Saturday, Nov. 27. Committed my soul to God with some degree of comfort; left New-York about nine in the morning; came away with a distressing sense still of my unspeakable univorthiness. Surely I may well love all my brethren; for none of them all is so vile as I; whatever they do outwardly, yet it seems to me none is conscious of so much guilt before God. Oh my leanness, my barrenness, my carnality, and past bitterness, and want of a gospel-temper! These things oppress my soul.--Rode from New York, thirty miles, to White Plains, and most of the way conținued lifting up my heart to God for mercy and purifying grace: and spent the evening much dejected in spirit.

The three nerl days, he continued in this frame, in a great sense of his own vileness, with an evident mixture of melancholy, in no small degree; but had some intervals of comfort, and God's sensible presence with him.

Wednesday, Dec. 1. My soul breathed after God, in sweet spiritual and longing desires of conformity to him ; my soul was brought to rest itself and all on his rich grace, and felt strength and encouragement to do or suffer any thing that divine providence should allot me.-Rode about twenty mlles from Stratfield to Newton.

Within the space of the nert nine days, he went a journey froin Newton to lladdam, his native town; and after staying there some days, returned again into the western part of Connecticut, and came to Southbury, la his account of the frames and exercises of his mind, during this space of time, are such things as these; frequent turns of dejection ; a sense of his vileness, emptiness, and an unfathomable abyss of desperate wickedness in his heart, attended with a conviction that he had never seen but little of it; bitterly mourning over his barrenness, being greatly grieved that he could not live to God, to whom he owed bis all ten thousand times, crying out, “My leapness, my leanness!" a sense of the ineetness and suitableness of his lying in the dast beneath the feet of infioite majesty; fervency and ardour in prayer; longing to live to God; being afflicted with some impertinent trisling conTersalion that he heard ; but enjoying sweetness in Christian conversation.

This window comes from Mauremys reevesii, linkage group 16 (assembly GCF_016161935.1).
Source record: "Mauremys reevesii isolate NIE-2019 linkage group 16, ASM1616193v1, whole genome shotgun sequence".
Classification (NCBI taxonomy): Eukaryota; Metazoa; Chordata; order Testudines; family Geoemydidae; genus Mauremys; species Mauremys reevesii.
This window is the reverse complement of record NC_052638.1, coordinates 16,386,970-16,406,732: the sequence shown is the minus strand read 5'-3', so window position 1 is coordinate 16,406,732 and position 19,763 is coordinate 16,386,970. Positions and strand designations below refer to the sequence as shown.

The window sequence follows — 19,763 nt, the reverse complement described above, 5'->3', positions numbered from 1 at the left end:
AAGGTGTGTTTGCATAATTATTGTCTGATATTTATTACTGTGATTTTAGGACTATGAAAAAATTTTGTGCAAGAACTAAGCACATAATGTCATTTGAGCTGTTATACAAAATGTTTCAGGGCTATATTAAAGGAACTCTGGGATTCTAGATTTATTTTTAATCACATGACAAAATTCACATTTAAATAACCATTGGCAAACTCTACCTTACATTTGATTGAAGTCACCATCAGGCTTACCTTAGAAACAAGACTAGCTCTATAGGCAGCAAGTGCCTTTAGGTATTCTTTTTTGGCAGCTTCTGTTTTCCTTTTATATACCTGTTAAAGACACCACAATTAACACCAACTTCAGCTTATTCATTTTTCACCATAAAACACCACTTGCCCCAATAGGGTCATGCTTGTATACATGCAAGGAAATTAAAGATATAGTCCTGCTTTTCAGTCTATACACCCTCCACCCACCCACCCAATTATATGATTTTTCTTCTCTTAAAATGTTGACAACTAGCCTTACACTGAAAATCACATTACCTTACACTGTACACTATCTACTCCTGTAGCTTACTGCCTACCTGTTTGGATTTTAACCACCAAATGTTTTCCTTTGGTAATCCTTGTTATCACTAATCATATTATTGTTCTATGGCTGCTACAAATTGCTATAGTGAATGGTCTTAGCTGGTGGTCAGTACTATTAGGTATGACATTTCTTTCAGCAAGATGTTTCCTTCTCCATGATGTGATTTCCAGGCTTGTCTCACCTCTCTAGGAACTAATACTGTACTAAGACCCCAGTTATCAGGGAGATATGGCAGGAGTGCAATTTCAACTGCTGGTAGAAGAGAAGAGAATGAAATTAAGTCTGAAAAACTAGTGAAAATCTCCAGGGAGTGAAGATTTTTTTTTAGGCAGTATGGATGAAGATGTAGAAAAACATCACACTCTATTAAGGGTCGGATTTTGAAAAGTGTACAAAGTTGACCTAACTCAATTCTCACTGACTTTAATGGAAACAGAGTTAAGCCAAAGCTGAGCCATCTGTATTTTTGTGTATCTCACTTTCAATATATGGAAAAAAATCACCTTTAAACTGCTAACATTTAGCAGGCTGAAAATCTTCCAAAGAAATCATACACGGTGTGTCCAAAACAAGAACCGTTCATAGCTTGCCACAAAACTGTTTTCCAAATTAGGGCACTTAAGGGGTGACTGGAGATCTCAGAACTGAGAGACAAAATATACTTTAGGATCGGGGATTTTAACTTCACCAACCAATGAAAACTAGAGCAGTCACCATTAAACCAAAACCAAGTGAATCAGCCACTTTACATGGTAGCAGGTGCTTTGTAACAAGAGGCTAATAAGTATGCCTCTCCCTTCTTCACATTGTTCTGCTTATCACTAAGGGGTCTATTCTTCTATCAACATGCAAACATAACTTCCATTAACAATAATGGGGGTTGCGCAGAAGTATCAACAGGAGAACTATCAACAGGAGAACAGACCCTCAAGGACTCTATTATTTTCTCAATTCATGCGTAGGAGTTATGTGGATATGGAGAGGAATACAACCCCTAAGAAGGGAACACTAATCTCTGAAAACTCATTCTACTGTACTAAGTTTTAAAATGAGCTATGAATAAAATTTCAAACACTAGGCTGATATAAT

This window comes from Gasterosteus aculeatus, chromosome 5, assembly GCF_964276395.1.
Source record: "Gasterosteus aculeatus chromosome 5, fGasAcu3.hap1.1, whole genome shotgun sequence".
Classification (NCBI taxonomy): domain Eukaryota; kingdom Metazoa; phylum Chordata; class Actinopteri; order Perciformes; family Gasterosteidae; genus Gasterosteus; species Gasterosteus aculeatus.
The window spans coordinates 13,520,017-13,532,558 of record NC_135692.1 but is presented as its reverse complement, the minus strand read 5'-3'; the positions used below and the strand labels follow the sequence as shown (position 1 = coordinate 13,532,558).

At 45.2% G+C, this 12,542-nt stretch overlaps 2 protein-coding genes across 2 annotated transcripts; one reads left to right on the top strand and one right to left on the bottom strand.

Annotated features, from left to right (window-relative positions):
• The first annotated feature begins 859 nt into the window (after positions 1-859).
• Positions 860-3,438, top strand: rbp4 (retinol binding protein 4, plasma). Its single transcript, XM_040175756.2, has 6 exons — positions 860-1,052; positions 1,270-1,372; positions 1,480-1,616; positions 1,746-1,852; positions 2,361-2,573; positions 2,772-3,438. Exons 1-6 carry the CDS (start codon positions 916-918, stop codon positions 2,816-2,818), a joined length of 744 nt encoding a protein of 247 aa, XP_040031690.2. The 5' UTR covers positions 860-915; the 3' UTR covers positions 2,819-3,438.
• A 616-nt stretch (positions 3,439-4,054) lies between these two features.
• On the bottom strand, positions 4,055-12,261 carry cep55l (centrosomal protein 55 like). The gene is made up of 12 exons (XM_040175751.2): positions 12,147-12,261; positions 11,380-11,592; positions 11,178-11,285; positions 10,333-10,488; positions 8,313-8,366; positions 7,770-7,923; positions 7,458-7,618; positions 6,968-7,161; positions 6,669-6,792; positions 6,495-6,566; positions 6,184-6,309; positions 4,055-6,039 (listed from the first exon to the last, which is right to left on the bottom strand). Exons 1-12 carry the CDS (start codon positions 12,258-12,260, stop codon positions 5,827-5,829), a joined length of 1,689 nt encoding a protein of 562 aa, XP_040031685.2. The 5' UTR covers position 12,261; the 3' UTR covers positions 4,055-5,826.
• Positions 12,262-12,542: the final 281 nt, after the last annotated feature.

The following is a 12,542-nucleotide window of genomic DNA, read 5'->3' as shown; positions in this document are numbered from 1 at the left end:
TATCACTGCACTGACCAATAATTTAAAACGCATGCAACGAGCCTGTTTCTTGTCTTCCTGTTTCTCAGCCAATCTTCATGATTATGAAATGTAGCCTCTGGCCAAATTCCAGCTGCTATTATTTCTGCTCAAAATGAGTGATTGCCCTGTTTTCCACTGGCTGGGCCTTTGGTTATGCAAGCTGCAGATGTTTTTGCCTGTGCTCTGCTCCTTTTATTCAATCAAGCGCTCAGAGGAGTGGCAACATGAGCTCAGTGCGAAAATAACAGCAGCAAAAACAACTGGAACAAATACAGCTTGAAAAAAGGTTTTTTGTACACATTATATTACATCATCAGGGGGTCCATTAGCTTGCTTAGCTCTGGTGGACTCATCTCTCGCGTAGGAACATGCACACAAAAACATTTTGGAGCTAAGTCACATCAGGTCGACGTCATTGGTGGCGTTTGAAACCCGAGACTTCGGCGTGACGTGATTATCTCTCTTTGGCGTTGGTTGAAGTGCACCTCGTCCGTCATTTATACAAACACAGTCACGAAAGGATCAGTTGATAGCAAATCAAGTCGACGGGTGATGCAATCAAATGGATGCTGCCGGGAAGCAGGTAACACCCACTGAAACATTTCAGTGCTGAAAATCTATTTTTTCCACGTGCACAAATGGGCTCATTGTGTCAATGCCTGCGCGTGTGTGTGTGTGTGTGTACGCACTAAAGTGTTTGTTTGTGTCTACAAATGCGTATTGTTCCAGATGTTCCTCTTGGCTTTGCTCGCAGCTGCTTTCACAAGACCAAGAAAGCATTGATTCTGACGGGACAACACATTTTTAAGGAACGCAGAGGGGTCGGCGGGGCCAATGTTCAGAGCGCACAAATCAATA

Saturday, Dec. 11. Conversed with a dear friend, to whom I had thought of giving a liberal education, and being åt the whole charge of it, that he might be fitted for the gospel-ministry *. I acquainted him with my thoughts in that matter, and so left him to consider of it, till I should see him again. Then I rode to Bethlehem, came to Mr. Bellamy's lodgings; and spent the evening with him in sweet conversation and prayer. We recommended the concern of sending my friend to college to the God of all grace. Blessed be the Lord for this evening's opportunity together. ·

Lord's day, Dec. 12. I felt, in the morning, as if I had little or no power either to pray or preach; and felt a distressing need of divine help. I went to meeting trembling; but it pleased God to assist me in prayer